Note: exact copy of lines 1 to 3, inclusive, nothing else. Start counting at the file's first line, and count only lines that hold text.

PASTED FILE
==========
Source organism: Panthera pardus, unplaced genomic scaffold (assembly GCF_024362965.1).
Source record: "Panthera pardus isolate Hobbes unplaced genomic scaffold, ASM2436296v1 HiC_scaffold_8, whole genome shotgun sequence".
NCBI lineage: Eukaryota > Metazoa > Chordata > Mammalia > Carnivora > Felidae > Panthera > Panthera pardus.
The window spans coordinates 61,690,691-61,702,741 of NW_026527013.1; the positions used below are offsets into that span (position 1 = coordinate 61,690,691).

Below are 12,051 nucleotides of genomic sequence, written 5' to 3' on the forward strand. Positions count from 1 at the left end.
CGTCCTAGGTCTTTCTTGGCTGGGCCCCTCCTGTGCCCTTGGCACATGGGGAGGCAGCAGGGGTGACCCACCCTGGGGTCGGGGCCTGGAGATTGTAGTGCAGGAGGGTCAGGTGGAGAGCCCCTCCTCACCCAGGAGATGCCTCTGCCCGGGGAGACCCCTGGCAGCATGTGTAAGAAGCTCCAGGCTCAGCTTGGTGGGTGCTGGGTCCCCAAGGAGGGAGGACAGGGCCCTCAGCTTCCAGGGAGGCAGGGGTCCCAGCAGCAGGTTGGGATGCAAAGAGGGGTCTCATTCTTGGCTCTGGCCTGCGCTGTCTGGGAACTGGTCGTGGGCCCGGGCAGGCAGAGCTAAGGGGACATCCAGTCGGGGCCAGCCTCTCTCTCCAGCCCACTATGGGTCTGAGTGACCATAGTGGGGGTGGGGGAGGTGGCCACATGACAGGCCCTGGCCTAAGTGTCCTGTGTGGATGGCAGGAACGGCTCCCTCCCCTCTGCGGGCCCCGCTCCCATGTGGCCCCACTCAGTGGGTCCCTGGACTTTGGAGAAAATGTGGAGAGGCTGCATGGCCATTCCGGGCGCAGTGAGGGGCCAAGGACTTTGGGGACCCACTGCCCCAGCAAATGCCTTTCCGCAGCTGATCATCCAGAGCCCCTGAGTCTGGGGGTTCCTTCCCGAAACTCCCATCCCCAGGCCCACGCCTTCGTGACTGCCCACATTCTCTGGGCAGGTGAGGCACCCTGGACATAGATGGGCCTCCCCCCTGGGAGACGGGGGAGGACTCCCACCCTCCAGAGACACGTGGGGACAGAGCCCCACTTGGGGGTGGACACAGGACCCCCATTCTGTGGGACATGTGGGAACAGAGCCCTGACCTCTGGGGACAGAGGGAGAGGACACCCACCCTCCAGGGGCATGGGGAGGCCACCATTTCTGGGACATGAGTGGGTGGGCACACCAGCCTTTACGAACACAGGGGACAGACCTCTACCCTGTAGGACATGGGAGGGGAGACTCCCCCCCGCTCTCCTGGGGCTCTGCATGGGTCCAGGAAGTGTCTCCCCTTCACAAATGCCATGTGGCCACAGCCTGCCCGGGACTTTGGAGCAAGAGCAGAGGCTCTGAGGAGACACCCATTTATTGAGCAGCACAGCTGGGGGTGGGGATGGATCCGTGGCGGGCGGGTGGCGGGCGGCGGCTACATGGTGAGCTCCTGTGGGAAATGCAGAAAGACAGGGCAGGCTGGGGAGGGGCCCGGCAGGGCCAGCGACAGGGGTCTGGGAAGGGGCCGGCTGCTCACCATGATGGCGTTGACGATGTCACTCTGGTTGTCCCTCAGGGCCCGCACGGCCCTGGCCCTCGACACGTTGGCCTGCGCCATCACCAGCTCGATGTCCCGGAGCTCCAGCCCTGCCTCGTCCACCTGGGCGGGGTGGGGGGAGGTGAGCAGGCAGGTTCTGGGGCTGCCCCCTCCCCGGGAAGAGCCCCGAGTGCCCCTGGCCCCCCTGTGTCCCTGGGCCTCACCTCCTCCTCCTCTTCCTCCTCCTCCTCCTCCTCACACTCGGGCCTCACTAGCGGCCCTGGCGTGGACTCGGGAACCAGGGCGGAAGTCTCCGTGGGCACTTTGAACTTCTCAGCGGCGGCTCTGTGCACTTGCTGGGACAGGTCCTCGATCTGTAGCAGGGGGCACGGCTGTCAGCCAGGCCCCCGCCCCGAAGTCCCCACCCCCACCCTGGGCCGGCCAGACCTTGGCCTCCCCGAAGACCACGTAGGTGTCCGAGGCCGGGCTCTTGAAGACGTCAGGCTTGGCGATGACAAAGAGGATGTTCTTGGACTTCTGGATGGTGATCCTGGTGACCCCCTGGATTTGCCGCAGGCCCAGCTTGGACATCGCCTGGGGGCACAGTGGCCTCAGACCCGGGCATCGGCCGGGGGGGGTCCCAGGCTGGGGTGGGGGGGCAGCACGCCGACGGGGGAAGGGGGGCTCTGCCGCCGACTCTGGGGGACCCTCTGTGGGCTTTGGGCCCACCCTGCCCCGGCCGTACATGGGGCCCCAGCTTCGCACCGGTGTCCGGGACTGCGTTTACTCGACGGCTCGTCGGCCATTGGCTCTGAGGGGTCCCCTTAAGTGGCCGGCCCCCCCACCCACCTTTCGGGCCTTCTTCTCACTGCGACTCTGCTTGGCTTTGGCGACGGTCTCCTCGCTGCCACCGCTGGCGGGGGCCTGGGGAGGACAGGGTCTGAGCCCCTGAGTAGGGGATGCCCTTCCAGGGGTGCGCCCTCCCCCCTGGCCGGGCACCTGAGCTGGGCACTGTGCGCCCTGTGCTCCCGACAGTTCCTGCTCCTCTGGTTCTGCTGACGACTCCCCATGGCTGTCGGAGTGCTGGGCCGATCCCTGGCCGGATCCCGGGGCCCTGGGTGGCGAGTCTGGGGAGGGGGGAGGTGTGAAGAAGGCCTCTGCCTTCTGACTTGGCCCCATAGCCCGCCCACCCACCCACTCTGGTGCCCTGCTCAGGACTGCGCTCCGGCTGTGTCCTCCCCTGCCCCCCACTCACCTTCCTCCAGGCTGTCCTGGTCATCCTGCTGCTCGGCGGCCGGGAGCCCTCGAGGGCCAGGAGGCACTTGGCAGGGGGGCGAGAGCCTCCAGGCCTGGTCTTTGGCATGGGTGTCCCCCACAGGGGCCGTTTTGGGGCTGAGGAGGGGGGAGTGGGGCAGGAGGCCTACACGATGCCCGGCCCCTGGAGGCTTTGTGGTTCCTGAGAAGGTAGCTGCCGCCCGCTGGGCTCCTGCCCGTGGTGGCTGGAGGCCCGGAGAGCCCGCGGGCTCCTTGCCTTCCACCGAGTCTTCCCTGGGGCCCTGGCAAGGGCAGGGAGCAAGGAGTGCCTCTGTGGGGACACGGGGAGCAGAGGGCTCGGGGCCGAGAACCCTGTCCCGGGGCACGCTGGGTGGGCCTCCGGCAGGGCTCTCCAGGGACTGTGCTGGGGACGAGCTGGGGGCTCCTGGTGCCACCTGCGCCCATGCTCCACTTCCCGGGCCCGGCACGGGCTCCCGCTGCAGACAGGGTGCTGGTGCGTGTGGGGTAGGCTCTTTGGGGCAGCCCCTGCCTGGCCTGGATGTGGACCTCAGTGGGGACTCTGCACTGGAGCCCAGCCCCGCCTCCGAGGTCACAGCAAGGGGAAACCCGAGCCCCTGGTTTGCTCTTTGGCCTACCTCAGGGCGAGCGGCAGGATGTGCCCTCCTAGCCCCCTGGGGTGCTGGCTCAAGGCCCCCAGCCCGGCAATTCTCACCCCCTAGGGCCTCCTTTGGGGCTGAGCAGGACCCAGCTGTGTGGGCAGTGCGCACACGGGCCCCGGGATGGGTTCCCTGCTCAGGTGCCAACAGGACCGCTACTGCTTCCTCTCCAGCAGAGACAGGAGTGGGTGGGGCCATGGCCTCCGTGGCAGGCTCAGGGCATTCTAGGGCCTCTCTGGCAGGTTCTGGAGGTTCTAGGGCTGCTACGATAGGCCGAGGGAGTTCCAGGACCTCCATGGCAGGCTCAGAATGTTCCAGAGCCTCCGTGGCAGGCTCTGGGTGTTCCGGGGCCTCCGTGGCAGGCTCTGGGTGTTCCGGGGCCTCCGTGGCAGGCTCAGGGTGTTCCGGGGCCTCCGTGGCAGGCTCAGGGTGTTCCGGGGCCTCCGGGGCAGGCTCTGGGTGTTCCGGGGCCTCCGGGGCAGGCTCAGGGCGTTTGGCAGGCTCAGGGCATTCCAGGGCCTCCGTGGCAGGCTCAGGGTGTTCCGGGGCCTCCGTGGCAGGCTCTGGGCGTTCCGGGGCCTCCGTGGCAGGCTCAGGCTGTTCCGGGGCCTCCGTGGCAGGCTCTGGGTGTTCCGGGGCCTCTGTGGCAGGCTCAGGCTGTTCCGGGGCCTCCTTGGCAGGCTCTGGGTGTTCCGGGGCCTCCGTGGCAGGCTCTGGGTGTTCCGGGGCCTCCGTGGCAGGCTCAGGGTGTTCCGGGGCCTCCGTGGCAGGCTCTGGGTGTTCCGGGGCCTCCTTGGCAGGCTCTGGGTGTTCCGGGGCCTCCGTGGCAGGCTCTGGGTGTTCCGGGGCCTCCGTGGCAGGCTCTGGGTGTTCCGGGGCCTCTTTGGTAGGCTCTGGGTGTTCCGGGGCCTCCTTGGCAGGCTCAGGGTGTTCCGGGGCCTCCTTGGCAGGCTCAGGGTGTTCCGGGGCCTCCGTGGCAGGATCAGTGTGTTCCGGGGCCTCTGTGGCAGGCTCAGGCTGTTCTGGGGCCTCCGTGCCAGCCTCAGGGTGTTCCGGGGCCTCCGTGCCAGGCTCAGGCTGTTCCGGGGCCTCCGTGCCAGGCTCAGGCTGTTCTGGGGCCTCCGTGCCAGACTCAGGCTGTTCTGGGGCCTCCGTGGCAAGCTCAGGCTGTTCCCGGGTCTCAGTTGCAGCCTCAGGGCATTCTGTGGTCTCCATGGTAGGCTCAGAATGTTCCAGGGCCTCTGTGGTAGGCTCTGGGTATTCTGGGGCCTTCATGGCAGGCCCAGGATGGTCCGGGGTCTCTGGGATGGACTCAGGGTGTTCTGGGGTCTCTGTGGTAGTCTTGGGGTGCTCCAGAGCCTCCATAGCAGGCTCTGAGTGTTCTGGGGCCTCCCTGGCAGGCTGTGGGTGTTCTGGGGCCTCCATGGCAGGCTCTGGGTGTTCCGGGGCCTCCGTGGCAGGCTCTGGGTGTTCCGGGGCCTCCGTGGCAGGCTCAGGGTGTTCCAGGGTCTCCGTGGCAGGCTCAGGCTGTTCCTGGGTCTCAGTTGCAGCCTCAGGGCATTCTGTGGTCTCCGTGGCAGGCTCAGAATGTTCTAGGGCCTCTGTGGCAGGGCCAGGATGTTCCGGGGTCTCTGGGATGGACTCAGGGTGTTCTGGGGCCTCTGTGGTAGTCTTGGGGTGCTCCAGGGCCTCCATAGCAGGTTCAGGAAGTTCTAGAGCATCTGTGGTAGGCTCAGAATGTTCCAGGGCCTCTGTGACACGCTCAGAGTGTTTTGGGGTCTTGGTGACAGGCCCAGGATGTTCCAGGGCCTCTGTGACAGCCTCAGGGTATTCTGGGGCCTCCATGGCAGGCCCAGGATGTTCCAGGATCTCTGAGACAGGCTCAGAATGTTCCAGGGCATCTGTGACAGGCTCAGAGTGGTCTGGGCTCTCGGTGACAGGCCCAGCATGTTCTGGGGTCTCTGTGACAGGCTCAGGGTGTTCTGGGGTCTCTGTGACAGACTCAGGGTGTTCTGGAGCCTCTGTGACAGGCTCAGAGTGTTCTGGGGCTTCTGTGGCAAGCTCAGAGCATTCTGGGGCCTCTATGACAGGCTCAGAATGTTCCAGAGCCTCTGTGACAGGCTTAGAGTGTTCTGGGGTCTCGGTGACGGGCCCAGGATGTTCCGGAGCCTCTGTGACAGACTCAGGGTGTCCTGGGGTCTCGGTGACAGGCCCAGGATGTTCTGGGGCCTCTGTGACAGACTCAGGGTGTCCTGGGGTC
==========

Source organism: Panthera pardus, unplaced genomic scaffold (assembly GCF_024362965.1).
Source record: "Panthera pardus isolate Hobbes unplaced genomic scaffold, ASM2436296v1 HiC_scaffold_8, whole genome shotgun sequence".
NCBI lineage: Eukaryota > Metazoa > Chordata > Mammalia > Carnivora > Felidae > Panthera > Panthera pardus.